What is thalassemia?

Thalassemia is the name given to a group of hereditary red blood cell disorders that affect hemoglobin production. Thalassemias are among the most common inherited disorders in the world: the affect more than 300,000 children worldwide, particularly in areas where malaria is common, including the Mediterranean and Middle East regions, Sub-Saharan Africa, the Indian subcontinent and Southeast Asia. [1] [2]

Hereditary

Inherited by an offspring from their parent/s.

1. Weatherall, D.J. (2012). The definition and epidemiology of non-transfusion-dependent thalassemia. Blood Reviews 26 Suppl 1: S3–6.

2. Cao, A. & Kan, Y.W. (2013). The Prevention of Thalassemia. Cold Spring Harbor Perspectives in Medicine 3. Accessed from

External link

Causes and types

Hemoglobin is a very important component in red blood cells, as it carries oxygen around the body. Hemoglobin is comprised of four sub-units: two alpha-globin sub-units (alpha1 and alpha2) and two beta-globin sub-units (beta1 and beta2). These components are created by specific genes that are passed onto the child from each parent. Sometimes genes can become mutated or deleted and therefore do not allow the regular production of hemoglobin. This leads to red blood cells that are poorly formed, with a shortened life span, anemia and a lack of oxygen transported to all parts of the body.

Red blood cells, haemoglobin molecule and oxygen molecules.Healthy red blood cells use hemoglobin to carry oxygen. 

Thalassemia is a hereditary condition caused by gene mutations or deletions that are passed on from your mother or father, or both. An estimated 5% of the world's population carries one of these mutations. [3 ] Depending on the number and type of mutated genes or deleted genes, varying types of thalassemia are caused.

Alpha thalassemia

Alpha thalassemia involves the deletion of between one and four of the genes required to make alpha-globin.

Alpha thalassemia carrier

Of the four possible genes used for making alpha-globin, a person has either one or two deleted genes, but is healthy. These people are called 'carriers' and they have a risk of giving birth to a child affected with either hemoglobin H disease or Bart's hydrops fetalis (see below) if their partner is also a carrier.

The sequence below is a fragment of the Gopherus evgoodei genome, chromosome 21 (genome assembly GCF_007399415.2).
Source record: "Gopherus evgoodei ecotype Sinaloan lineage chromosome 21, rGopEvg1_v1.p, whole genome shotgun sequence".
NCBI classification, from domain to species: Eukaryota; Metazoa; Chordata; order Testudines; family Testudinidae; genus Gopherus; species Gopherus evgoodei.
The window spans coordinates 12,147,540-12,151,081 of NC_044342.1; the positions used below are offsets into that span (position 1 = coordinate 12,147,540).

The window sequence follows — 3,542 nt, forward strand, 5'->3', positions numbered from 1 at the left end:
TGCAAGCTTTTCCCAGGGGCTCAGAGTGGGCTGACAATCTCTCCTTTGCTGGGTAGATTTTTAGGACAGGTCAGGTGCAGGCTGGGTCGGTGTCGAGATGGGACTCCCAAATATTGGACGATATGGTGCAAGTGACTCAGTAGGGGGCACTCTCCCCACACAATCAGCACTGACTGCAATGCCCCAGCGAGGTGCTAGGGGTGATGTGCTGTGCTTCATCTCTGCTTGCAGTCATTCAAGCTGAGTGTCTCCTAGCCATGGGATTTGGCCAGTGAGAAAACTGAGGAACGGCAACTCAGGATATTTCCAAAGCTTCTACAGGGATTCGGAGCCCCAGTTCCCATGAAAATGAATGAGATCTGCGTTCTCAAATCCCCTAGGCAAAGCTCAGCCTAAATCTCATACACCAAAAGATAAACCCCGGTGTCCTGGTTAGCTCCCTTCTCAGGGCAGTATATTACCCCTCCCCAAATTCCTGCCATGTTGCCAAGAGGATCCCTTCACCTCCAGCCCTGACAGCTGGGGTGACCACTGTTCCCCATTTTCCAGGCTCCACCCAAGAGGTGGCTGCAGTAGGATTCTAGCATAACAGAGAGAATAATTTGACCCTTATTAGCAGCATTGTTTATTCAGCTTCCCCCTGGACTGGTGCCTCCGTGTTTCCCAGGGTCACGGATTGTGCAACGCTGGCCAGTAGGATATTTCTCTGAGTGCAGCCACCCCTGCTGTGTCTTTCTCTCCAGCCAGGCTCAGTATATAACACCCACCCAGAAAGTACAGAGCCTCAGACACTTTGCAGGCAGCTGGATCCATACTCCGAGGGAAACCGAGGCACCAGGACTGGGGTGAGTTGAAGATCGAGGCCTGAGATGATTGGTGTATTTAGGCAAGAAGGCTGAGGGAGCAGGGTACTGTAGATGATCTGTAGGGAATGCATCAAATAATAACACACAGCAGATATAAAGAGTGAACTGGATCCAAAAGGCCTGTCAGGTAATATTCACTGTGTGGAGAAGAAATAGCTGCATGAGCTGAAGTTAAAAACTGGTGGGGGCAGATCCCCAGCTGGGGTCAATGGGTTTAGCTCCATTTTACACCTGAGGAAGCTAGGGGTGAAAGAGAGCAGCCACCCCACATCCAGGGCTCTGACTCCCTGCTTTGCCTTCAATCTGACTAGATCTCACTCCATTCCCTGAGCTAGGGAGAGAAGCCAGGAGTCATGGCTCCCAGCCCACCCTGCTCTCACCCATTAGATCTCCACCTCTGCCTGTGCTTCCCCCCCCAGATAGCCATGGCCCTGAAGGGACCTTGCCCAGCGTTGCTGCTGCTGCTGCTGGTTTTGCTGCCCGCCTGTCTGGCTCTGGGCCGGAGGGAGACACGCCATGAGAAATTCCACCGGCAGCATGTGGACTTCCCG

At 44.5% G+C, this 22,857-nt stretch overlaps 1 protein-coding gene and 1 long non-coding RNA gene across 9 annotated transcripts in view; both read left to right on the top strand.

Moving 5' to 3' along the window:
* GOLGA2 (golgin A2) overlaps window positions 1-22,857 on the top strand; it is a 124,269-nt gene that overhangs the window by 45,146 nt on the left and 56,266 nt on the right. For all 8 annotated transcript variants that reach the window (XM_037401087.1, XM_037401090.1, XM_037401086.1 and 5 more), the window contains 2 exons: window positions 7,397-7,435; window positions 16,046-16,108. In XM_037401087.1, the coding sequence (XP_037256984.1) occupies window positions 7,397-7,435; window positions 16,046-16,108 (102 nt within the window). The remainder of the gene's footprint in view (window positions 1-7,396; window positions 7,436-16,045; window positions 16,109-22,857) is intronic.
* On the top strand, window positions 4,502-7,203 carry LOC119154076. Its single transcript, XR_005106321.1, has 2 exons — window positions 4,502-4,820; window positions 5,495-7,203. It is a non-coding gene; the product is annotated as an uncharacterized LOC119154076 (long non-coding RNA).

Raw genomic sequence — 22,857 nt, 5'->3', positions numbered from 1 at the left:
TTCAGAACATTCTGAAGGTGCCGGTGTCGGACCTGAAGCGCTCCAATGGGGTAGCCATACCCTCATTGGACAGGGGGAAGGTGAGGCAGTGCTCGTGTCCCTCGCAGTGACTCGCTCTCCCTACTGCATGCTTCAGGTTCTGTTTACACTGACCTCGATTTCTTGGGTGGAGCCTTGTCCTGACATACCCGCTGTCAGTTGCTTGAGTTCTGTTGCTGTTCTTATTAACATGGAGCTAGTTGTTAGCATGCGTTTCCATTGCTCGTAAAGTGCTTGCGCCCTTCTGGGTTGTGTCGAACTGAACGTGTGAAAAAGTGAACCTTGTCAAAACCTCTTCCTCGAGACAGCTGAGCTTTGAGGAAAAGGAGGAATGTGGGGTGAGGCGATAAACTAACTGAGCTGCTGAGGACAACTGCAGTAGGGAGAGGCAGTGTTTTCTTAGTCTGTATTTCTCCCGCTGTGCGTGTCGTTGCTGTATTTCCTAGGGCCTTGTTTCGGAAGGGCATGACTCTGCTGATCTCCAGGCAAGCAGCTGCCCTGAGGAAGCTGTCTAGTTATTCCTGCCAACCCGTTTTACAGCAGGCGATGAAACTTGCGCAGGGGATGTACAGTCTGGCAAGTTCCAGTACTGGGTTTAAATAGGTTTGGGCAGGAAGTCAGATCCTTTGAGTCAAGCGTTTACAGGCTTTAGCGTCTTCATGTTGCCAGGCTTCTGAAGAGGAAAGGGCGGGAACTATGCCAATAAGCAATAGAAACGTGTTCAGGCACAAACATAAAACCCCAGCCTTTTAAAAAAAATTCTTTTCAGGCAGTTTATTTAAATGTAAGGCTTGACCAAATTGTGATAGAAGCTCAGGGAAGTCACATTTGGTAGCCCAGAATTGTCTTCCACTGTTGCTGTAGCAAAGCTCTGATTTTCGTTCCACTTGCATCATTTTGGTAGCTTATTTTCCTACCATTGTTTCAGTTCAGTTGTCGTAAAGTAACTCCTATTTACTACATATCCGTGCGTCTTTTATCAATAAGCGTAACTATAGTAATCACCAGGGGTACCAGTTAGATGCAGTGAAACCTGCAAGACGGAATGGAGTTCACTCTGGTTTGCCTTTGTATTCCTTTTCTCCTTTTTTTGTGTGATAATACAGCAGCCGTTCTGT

Hemoglobin H disease

Of the four possible genes used for making alpha-globin, individuals have three deleted genes and require regular medical care. This can include mild to moderate anemia that requires lifelong treatment with intermittent blood transfusion.

Bart's hydrops fetalis

None of the four genes needed to make alpha-globin are present. This means that hemoglobin cannot be formed and oxygen cannot be transported around the body. This often results in death before birth.

Beta thalassemia

Beta thalassemia involves the mutation of one or two of the genes needed to make beta-globin. There are two forms of beta thalassemia.

Beta thalassemia minor

People with beta thalassemia minor have a mutation in one gene used for making beta-globin. These individuals are healthy and are called carriers. If you have Beta thalassemia minor and your partner is also a carrier, there is a risk of having a child affected beta thalassemia major. There is a risk of having a child affected with beta thalassemia major if their partner is also a carrier.

Beta thalassemia major

Individuals with beta thalassemia major have mutations in both genes used for making beta-globin. This results in severe anemia that requires lifelong treatment.

Anemia